Garden of the Season – Drum CastleNovember 29th 2021
Why We Should Visit
Drum Castle is one of Scotland’s oldest tower houses. It was given to the Irvine family by Robert the Bruce in 1323 and although it was later extended during the Jacobean era, and again in Victorian times, the Castle still retains the feel of a defensive keep.
The word ‘Drum’ means ‘ridge’ and the castle was positioned to give its original occupiers uninterrupted views over the surrounding countryside.
Story of the Garden
When the same family has inhabited a castle for 21 generations, they are bound to have made their mark on the landscape surrounding it and when archaeologists dug up the lawn to the west of the castle they found the remains of a 17th century garden - evidence that gardening has been going on here for a very long time.
The walled garden, on the east side, is set a short distance from the castle itself, as was the fashion in Victorian times, and it was transformed into a rose garden in 1991, with roses and other climbers smothering its high, brick walls.
The Old Wood of Drum is one of the largest ancient oak woods in Aberdeenshire and there is evidence of tree cover here throughout recorded history as well as signs that there was once a settlement here almost two thousand years ago.
The Wood was once a royal hunting forest that stretched from Peterculter to Banchory. Its wood was used in the construction of the castle and in the making of many ships. Today it is a Site of Special Scientific Interest, protected from development and home to a wide range of plant life and wild creatures, including badgers and red squirrels.
Ponds and wetlands areas create the conditions where aquatic and marginal plants can flourish and the the trails that wind their way through the woodland allow visitors to immerse themselves in its enclosed spaces and to look outwards over the rich farmland of Aberdeenshire.
In the parkland surrounding the castle grow fine examples of the exotic trees that began flooding into the country in the 18th century, including Monterey pines, giant redwoods from California, silver firs from Central Europe and Umbrella pines from Japan.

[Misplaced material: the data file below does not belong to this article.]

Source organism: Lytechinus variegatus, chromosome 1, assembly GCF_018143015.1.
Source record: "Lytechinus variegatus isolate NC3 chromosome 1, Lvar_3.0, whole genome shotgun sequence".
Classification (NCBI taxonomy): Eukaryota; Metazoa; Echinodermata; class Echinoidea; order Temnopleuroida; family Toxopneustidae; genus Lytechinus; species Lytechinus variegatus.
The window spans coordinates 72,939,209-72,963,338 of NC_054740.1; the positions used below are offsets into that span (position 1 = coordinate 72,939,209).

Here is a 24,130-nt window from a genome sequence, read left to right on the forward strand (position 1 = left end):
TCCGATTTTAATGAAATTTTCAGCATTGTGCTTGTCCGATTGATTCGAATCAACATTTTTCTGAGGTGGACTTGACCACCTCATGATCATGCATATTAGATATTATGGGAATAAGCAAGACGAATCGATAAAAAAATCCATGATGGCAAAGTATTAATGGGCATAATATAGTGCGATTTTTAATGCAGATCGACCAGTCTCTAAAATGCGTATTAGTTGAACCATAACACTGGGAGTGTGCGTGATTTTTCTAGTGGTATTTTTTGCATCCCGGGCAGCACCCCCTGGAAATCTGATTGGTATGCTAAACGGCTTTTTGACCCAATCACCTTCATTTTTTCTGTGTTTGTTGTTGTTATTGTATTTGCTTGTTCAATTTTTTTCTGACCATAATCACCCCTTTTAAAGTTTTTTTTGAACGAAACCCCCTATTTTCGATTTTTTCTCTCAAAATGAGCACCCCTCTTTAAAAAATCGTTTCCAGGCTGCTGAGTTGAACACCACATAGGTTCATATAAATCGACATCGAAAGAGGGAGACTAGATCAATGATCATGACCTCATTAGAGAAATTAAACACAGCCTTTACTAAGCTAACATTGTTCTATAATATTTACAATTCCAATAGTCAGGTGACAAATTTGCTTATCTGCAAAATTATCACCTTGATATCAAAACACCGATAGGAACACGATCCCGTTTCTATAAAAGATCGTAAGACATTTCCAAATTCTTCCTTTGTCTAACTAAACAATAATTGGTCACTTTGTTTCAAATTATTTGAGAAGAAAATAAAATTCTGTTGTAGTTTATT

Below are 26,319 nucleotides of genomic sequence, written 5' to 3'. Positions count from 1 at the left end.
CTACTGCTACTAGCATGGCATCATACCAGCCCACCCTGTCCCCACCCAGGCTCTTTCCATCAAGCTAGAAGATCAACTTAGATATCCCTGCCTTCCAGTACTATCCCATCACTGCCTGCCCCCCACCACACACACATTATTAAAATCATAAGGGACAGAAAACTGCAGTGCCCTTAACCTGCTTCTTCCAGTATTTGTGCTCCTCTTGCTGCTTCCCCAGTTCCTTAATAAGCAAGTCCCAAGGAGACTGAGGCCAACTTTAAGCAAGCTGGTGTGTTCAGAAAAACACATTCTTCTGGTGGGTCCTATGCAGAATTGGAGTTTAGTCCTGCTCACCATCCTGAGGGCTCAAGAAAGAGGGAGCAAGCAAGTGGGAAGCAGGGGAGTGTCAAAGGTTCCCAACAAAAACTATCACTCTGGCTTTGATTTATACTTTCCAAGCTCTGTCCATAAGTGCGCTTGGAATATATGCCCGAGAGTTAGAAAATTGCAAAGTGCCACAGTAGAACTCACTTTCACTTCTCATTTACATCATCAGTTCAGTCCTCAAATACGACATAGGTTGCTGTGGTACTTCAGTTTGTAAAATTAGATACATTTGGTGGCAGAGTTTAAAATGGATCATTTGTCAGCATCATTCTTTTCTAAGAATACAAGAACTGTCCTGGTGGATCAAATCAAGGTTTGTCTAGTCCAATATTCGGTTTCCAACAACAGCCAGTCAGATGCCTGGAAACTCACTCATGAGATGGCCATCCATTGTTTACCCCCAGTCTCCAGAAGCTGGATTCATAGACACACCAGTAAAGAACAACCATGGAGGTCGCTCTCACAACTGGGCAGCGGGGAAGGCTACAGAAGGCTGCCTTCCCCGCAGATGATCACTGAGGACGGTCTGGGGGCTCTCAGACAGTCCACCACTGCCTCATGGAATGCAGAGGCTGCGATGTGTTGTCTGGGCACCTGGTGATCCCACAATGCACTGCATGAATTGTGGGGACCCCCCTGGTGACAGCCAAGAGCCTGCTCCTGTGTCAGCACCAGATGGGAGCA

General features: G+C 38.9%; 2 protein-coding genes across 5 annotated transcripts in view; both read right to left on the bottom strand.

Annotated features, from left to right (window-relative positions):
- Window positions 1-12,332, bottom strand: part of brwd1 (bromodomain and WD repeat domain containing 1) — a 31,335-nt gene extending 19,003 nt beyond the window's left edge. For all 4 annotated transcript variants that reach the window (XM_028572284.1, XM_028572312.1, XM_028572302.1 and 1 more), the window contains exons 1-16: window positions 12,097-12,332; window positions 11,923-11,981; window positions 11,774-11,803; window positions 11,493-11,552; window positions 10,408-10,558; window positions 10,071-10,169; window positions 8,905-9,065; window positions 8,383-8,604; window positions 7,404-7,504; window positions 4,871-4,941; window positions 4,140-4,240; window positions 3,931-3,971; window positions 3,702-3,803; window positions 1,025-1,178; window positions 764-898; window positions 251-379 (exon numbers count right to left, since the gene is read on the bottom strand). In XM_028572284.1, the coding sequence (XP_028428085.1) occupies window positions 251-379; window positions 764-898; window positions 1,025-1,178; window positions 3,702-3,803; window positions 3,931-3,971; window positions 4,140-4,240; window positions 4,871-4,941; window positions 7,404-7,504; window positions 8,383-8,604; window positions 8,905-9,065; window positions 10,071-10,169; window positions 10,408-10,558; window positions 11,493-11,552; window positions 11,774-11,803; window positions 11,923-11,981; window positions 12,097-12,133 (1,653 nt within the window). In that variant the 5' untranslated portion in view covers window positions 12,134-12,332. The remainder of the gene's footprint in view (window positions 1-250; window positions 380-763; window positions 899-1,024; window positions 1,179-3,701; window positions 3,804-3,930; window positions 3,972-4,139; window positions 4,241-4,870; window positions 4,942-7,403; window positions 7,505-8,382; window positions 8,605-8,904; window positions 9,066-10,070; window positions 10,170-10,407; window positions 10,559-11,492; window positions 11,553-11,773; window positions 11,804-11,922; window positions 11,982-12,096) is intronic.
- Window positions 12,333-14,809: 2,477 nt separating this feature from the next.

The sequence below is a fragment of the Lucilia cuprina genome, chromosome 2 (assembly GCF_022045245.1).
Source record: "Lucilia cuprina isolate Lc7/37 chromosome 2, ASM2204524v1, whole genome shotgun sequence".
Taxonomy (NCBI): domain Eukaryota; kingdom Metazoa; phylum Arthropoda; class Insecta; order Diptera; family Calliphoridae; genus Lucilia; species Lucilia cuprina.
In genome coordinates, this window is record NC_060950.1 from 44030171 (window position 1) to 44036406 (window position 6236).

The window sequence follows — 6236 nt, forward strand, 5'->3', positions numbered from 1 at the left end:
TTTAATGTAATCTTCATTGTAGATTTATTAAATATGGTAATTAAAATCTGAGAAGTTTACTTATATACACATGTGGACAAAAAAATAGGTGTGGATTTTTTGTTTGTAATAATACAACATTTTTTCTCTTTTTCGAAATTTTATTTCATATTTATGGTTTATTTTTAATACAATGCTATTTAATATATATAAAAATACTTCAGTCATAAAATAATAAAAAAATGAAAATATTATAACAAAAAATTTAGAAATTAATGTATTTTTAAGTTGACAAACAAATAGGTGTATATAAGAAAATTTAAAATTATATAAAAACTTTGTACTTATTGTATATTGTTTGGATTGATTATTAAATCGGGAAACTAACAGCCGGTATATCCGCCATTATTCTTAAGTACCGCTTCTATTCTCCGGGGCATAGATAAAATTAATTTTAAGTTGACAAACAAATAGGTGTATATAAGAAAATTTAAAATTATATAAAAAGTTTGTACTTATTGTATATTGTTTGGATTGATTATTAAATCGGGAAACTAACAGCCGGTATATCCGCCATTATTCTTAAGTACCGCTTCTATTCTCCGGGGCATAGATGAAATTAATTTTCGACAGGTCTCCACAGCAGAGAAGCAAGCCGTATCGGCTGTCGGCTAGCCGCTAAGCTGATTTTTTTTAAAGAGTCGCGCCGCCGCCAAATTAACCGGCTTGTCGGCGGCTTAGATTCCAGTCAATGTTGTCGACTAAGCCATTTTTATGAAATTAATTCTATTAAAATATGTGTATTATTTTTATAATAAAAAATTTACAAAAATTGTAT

Anything Else To Look Out For
When it is open to the public in spring and summer the Garden of Historic Roses is spectacular. It is filled with all kinds of roses, from old ramblers, tea roses and modern shrub roses. The setting itself, includes formal parterres, knot gardens and topiary that echo the gardens of the 17th and 18th century and the roses are surrounded by herbaceous perennials.
Best Time To Visit
The woodland around Drum Castle provides fine opportunities for winter walks and the smooth lawns and bronze beech hedges surrounding the castle have a manicured appearance. In summer the highlight is undoubtedly the rose garden, which is a blaze of colour and filled with scent.
Any Recommendations in the Area
Aberdeenshire is covered in the relics of civilisations that have come and gone. It is home to one of Scotland’s most important collections of carved Pictish stones and four of these symbol stones, some featuring serpents and horses, can be found in Inverurie kirkyard while recumbent stone circles, a type of Bronze Age monument that’s unique to the area, can still be found in fields and on hillsides. One sits at Cluny Hill near Durris, on the opposite side of the River Dee from Drum Castle.
Drum Castle is situated half a mile off the A93 (Aberdeen to Banchory road) and three miles west of Peterculter.
Grounds open daily, dawn to dusk.
Castle open Saturday and Sunday
Tickets: £14.50/£11/£6 but half price tickets are currently available at www.visitscotland.com/great daysout
Tel: 01330 700334